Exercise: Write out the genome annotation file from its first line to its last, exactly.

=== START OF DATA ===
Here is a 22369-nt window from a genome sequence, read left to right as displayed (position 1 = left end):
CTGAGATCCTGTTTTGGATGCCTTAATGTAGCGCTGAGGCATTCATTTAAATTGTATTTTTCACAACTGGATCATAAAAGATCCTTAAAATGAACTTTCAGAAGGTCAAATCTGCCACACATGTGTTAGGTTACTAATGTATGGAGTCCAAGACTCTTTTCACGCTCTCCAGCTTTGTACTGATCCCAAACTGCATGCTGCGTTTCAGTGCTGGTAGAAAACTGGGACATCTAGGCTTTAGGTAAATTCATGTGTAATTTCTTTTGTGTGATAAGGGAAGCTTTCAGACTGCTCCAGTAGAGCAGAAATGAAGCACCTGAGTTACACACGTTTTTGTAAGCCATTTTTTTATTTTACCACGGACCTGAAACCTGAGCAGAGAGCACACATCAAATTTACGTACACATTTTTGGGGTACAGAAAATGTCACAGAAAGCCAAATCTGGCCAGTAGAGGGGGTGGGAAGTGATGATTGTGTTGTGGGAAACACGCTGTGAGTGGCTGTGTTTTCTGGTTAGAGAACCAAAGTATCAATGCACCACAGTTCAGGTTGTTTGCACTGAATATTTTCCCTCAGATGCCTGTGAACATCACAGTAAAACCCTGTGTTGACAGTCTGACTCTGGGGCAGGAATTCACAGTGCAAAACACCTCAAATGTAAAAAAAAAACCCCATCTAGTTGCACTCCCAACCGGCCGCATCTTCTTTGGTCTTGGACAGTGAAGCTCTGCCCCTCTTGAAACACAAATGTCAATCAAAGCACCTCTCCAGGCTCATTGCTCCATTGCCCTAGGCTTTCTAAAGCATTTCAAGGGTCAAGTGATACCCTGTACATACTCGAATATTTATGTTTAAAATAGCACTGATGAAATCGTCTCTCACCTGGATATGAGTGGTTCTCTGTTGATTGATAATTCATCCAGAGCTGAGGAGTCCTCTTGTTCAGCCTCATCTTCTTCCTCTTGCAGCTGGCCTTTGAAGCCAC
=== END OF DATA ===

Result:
Here is a 22369-nt window from a genome sequence, read left to right as displayed (position 1 = left end):
CTGAGATCCTGTTTTGGATGCCTTAATGTAGCGCTGAGGCATTCATTTAAATTGTATTTTTCACAACTGGATCATAAAAGATCCTTAAAATGAACTTTCAGAAGGTCAAATCTGCCACACATGTGTTAGGTTACTAATGTATGGAGTCCAAGACTCTTTTCACGCTCTCCAGCTTTGTACTGATCCCAAACTGCATGCTGCGTTTCAGTGCTGGTAGAAAACTGGGACATCTAGGCTTTAGGTAAATTCATGTGTAATTTCTTTTGTGTGATAAGGGAAGCTTTCAGACTGCTCCAGTAGAGCAGAAATGAAGCACCTGAGTTACACACGTTTTTGTAAGCCATTTTTTTATTTTACCACGGACCTGAAACCTGAGCAGAGAGCACACATCAAATTTACGTACACATTTTTGGGGTACAGAAAATGTCACAGAAAGCCAAATCTGGCCAGTAGAGGGGGTGGGAAGTGATGATTGTGTTGTGGGAAACACGCTGTGAGTGGCTGTGTTTTCTGGTTAGAGAACCAAAGTATCAATGCACCACAGTTCAGGTTGTTTGCACTGAATATTTTCCCTCAGATGCCTGTGAACATCACAGTAAAACCCTGTGTTGACAGTCTGACTCTGGGGCAGGAATTCACAGTGCAAAACACCTCAAATGTAAAAAAAAAACCCCATCTAGTTGCACTCCCAACCGGCCGCATCTTCTTTGGTCTTGGACAGTGAAGCTCTGCCCCTCTTGAAACACAAATGTCAATCAAAGCACCTCTCCAGGCTCATTGCTCCATTGCCCTAGGCTTTCTAAAGCATTTCAAGGGTCAAGTGATACCCTGTACATACTCGAATATTTATGTTTAAAATAGCACTGATGAAATCGTCTCTCACCTGGATATGAGTGGTTCTCTGTTGATTGATAATTCATCCAGAGCTGAGGAGTCCTCTTGTTCAGCCTCATCTTCTTCCTCTTGCAGCTGGCCTTTGAAGCCAC